Together they held signs, waved flags and chanted in support of the Kurdish People’s Protection Units (YPG) and the Kurdish female fights of the Women’s Protection Unit (YPJ) who were instrumental in fighting back against Islamic State in Syria.
Sophia Marjanovic, a Native American activist who joined the protest in support of the Kurds, said she feared the withdrawal would lead to a genocide of the Kurdish people.
“Withdrawing support for the Kurds is going to lead to their genocide and that is my concern,” said Marjanovic, whose face was painted with a red hand covering her face.
Trump’s policy whiplash on Syria started shortly after a phone call with Turkish President Tayyip Erdogan on Sunday (October 6) in which he sought U.S. support for Ankara’s planned incursion.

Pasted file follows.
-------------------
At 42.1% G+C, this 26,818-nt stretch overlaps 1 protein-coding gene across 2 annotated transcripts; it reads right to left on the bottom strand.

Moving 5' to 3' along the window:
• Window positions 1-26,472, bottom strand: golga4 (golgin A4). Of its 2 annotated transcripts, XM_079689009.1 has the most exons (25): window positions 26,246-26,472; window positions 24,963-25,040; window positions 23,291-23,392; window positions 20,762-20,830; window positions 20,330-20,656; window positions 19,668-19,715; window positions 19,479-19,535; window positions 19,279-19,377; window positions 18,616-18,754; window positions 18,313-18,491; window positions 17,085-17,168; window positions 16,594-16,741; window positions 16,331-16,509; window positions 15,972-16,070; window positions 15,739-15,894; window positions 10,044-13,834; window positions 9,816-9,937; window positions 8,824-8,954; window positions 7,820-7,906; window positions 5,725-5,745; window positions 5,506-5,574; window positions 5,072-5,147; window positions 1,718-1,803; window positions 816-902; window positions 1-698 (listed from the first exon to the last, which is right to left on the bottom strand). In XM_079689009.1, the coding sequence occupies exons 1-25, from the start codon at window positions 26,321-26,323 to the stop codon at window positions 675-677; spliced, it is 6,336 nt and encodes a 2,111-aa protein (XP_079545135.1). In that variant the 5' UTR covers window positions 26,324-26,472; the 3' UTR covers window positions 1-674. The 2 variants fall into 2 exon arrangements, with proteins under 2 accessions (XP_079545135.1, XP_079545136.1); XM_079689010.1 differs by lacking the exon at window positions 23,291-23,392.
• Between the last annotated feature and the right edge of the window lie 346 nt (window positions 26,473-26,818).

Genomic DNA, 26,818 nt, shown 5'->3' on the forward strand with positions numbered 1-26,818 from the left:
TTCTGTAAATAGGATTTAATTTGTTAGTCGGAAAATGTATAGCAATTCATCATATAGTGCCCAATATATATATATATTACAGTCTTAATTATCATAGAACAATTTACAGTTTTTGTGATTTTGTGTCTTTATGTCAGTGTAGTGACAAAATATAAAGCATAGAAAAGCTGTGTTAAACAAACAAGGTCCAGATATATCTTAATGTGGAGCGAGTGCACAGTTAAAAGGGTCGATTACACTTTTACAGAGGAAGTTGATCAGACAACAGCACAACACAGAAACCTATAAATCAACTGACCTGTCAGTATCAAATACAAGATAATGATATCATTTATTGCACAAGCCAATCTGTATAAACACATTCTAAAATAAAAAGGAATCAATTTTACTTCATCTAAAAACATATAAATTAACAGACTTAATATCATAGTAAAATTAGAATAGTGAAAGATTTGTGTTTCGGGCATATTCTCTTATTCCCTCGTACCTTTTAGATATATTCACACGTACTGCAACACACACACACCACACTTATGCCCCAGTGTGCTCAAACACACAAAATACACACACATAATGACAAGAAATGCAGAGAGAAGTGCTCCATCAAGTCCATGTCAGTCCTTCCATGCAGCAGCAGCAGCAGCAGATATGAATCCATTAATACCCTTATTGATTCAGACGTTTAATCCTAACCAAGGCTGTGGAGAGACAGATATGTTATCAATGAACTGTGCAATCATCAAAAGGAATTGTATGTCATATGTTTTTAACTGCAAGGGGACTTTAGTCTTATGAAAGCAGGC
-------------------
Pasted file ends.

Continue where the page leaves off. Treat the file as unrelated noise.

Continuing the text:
Several hours later, the White House issued a late-night statement – which, according to one administration official, was dictated directly by Trump to a senior aide – that said U.S. forces “will no longer be in the immediate area.”
This suggested that Turkey could be given free rein to strike Kurdish forces long aligned with Washington in the fight against Islamic State.
(Production: Nathan Frandino, Deborah Gembara)